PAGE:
Services Departments Government

From: Dylan Blaylock, Clackamas County Public & Government Affairs, 503-742-5917

09-15-16

Clackamas County

Media and Interested Parties

County proactively tests for lead at NCPRD parks

59 of 60 drinking water sources under EPA level

Clackamas County has proactively tested for lead at 20 sites with drinking water sources throughout parks and facilities in the North Clackamas Parks and Recreation District (NCPRD).

These tested sites have 60 different designated drinking water sources (i.e. water fountains, kitchen sink faucets, ice machines) and comprise all potential potable sources found at NCPRD managed and maintained sites.

Fifty-nine of the drinking water outlets tested had a lead level below Environmental Protection Agency standards.

“Clackamas County was not required to perform this testing, and we had no indication that anything was wrong,” said County Administrator Don Krupp. “But we felt that, given the recent news stories about this issue, this was a prudent step to ensure the health and safety of our residents and park users.”

“We’re pleased with this outcome,” he said.

The single source that exceeded the EPA limit came from a sink at the Hood View Park house, which is not in use as a water source. That house is primarily a staff office with limited public use. The source tested at 26 parts per billion (the EPA-set level is 20 parts per billion). While that source is being retested, the sink has already been decommissioned and removed.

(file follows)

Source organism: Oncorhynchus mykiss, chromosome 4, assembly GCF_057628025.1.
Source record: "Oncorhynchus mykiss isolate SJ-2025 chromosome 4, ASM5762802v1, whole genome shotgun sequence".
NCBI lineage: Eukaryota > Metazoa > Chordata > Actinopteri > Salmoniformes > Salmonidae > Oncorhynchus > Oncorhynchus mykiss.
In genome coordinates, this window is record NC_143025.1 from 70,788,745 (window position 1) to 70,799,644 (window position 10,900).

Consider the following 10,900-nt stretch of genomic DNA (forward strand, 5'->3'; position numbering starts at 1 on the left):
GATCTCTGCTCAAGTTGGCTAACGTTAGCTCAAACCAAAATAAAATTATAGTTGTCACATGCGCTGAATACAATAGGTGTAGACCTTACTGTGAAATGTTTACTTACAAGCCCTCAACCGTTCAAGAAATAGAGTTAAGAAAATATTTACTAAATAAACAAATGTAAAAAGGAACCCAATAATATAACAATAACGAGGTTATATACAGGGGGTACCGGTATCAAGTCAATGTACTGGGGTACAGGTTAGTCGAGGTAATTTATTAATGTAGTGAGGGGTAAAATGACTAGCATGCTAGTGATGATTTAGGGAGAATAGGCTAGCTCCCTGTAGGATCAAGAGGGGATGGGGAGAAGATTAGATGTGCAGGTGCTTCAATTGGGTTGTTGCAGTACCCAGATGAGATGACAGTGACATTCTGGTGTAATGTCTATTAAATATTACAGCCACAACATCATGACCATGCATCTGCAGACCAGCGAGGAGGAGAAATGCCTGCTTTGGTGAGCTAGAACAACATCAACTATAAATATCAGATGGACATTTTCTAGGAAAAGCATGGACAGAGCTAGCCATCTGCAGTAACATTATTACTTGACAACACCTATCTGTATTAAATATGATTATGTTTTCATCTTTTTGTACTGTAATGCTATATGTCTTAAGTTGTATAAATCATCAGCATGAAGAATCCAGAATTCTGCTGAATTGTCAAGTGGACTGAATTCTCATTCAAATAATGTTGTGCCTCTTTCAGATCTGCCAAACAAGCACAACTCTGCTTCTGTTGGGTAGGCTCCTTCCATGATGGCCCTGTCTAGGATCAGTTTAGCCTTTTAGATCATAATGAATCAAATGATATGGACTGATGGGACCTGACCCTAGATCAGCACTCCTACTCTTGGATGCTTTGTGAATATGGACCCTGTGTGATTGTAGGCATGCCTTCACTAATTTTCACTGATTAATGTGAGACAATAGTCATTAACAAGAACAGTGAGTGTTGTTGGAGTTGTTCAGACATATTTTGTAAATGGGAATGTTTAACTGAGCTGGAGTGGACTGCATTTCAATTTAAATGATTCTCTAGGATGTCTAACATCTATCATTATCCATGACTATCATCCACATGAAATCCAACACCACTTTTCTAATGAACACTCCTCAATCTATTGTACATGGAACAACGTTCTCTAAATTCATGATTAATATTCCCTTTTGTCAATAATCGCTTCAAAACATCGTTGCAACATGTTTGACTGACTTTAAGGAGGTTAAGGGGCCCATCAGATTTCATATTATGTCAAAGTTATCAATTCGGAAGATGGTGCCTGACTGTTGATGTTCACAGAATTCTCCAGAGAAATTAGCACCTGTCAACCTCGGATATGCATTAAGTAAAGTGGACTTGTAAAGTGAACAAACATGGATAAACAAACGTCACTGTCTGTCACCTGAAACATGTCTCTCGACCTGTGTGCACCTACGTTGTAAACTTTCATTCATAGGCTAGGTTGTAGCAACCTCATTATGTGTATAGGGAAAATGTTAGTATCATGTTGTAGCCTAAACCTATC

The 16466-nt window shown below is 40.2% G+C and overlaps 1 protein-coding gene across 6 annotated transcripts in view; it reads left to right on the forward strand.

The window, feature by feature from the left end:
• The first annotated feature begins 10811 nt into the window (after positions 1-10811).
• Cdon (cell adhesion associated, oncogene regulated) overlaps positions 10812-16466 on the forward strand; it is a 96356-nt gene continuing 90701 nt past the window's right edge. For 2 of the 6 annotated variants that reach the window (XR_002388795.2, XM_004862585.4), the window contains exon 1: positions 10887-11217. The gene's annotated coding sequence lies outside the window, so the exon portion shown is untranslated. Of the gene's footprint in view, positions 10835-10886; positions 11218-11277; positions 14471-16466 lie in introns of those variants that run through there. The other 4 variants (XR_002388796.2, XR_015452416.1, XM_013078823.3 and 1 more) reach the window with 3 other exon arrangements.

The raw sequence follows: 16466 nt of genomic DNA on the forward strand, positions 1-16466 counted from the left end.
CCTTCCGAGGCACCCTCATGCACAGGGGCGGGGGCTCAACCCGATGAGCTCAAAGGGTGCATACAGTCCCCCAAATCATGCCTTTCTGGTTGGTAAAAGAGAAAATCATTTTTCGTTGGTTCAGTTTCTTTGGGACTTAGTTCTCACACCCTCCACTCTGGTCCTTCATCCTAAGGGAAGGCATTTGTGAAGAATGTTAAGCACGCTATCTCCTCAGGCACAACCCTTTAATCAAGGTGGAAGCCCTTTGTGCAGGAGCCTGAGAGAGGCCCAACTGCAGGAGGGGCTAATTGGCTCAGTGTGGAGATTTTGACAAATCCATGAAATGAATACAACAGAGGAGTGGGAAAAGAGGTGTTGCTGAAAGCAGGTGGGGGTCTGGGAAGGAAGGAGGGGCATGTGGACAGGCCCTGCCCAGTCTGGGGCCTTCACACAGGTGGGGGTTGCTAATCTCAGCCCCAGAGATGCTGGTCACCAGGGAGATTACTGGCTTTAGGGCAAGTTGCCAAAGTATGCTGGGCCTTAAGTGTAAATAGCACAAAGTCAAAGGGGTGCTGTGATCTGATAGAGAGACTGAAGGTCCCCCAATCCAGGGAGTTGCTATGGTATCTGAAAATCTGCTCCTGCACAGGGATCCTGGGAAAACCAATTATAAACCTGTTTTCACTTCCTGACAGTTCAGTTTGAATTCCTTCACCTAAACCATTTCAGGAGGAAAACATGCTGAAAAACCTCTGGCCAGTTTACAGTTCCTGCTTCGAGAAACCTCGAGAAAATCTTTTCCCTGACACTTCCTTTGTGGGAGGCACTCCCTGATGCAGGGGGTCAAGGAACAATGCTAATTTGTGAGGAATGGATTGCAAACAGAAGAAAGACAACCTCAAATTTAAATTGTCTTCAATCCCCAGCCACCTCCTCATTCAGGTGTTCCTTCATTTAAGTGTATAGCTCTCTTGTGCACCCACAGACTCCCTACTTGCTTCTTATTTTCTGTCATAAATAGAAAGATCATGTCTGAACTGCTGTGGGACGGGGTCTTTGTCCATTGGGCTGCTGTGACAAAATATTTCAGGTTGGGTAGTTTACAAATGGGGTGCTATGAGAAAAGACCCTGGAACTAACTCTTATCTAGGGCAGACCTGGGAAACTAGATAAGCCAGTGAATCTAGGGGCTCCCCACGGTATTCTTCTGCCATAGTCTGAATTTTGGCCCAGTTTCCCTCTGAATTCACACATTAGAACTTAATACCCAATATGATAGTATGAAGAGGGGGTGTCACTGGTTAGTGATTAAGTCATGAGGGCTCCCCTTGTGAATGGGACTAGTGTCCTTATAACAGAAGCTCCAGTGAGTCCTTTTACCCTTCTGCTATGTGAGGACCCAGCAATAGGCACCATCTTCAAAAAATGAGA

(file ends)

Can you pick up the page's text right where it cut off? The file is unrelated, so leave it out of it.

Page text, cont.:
Water samples were collected by parks district staff after being trained to do so. The samples were then sent to Water Environment Services, the county department that is certified to perform lead testing.

The testing project is fiscally responsible, costing slightly less than $2,000.

This is only the first phase of the county’s current plans for lead testing. It is expected that other county facilities will be similarly tested by the end of the year. The NCPRD sites were selected for preliminary tests because of their proximity to Portland, which has experienced lead contamination issues, and because of the age of some of the sources.

The 20 sites included:

For more information, members of the media and public may contact Community Relations Specialist Dylan Blaylock at 503-742-5917.

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